Jim opened his eyes and glanced around. "Behind you." He had his eyes closed again before the question registered. Opening them, he watched Artie stretch back to snag the canister without leaving the bath, causing only the most minor of ripples. A cocked eyebrow was evocative enough to make Artie grin.

"Hell, Jim, we couldn't smell any worse." He plucked open the tin and shook the perfumed contents into the bath, where it quickly dissolved, sending up a spicy fragrance. Jim decided it was an odor he could live with and closed his eyes again.

They soaked decadently in the tub for some time without a word passing between them. Every so often, Artie's leg or foot brushed against Jim's in the warm water. If he was bumped too solidly, Jim shoved back, restraining a childish grin. When he spread his arms out over the circular marble rim of the tub, his fingers brushed the back of Artie's hand. He opened his eyes a crack and watched Artie's lips curl slowly in an affectionate smile. He didn't bother to move his hand.

Finally, the water began to cool, and Jim figured he'd wrinkle permanently if he remained much longer. He sat up with a sigh and grabbed the soap. Artie opened one eye and frowned his displeasure at Jim's splashing. After a minute, he sighed in defeat, grabbed another ball of soap and began washing himself.

Jim dunked his head to wet his hair and lathered that too, half-amused, half-annoyed at the bits of twigs and leaves which he washed into their bathwater. When he ducked under again to rinse, he slipped on the slick bottom, creating a great splash. A strong hand closed on his thigh and shoved him upright again, the touch seeming strangely hotter than the bathwater.

"Careful, Jim." Artie went back to his washing without another glance.

Jim shook his head at his clumsiness and decided he'd better get out while he was still breathing. He sloshed out of the tub, getting rather more water on the floor than the hotel manager would appreciate, and padded over to pick up a thick, warm towel. After a cursory pass to sop up the worst of the water, he wrapped it around his waist and grabbed another to towel his hair.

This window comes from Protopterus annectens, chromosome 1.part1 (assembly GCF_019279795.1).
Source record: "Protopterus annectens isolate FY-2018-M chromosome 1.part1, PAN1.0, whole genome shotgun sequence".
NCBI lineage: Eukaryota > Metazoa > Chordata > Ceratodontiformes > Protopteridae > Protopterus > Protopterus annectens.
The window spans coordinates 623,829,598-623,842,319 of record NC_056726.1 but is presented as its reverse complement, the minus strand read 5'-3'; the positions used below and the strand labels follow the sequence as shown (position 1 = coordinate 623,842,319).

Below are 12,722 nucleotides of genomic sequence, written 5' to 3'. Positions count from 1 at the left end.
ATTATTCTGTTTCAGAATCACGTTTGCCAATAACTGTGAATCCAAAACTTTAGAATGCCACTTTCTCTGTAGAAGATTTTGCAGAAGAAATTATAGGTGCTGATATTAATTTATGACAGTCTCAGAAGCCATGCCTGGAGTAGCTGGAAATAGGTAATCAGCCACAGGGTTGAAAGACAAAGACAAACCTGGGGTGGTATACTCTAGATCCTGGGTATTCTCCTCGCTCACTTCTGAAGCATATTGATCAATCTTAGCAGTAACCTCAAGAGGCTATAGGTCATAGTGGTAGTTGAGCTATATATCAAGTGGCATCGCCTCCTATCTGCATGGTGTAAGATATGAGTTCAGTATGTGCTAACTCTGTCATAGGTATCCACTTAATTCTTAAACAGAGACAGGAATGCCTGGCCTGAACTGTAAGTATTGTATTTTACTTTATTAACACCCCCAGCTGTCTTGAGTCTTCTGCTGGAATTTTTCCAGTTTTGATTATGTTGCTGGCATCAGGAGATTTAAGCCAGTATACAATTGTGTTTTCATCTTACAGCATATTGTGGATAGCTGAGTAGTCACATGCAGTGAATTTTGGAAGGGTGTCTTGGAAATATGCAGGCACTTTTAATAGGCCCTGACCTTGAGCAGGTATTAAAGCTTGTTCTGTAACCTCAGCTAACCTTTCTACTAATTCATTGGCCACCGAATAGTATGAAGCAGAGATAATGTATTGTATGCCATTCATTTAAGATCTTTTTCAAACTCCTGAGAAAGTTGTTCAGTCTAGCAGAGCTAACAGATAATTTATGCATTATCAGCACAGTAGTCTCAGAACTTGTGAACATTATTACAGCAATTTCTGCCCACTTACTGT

"You're going to turn into a fish if you stay in there any longer," he teased Artie, who, mind obviously somewhere else, was slowly soaping his chest. A chest, Jim noticed, considerably more muscular than it had been at the beginning of their partnership.

Artemus blinked, his bright gaze focusing on Jim. "I'm coming." He rinsed quickly and rose from the tub, taking the towel Jim handed him with a smile of thanks. "Think we could get Dean to install one of these on the train?"

Jim laughed.

"Of all the stupid, hare-brained things to do--" Artie dropped his gunbelt on the bureau and brushed past Jim to fasten the door behind him.

"I hate to interrupt you when you're just getting started," Jim broke in as he limped painfully to the bed, "but could you at least wait until I've had a chance to sit down?"

As he'd hoped, the softly voiced sarcasm redirected Artie's attention... better actually than he'd expected. Artemus immediately left off scolding and came to Jim's aid, helping him to sit on the soft mattress and kneeling to gently tug off his boots. Jim leaned back and braced himself on his arms, taking mental stock of his condition. Mostly bruises, though he had a feeling his knee was sprained again.

Artemus finished with the boots, setting them aside, and helped Jim swing his legs up on the bed. He lay back with a sigh, but his relaxation only lasted until Artie's hands started on the fastening to Jim's pants. Then he opened one eye to glare at his partner. Not that it did any good; Artie's concentration was wholly invested in his efforts.



Jim grabbed Artie's hands before he could make any headway on the tight pants. "Artie."